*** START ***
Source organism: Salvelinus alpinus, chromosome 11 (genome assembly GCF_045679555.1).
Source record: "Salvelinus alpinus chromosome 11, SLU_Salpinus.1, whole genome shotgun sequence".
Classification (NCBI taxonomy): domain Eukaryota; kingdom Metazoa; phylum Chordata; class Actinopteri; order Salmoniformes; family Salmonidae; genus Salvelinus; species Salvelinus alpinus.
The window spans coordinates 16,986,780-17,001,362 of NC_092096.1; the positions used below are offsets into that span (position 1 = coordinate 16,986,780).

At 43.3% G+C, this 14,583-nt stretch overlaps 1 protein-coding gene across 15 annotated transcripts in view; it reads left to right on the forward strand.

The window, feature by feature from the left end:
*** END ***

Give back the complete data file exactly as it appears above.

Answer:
Source organism: Salvelinus alpinus, chromosome 11 (genome assembly GCF_045679555.1).
Source record: "Salvelinus alpinus chromosome 11, SLU_Salpinus.1, whole genome shotgun sequence".
Classification (NCBI taxonomy): domain Eukaryota; kingdom Metazoa; phylum Chordata; class Actinopteri; order Salmoniformes; family Salmonidae; genus Salvelinus; species Salvelinus alpinus.
The window spans coordinates 16,986,780-17,001,362 of NC_092096.1; the positions used below are offsets into that span (position 1 = coordinate 16,986,780).

At 43.3% G+C, this 14,583-nt stretch overlaps 1 protein-coding gene across 15 annotated transcripts in view; it reads left to right on the forward strand.

The window, feature by feature from the left end: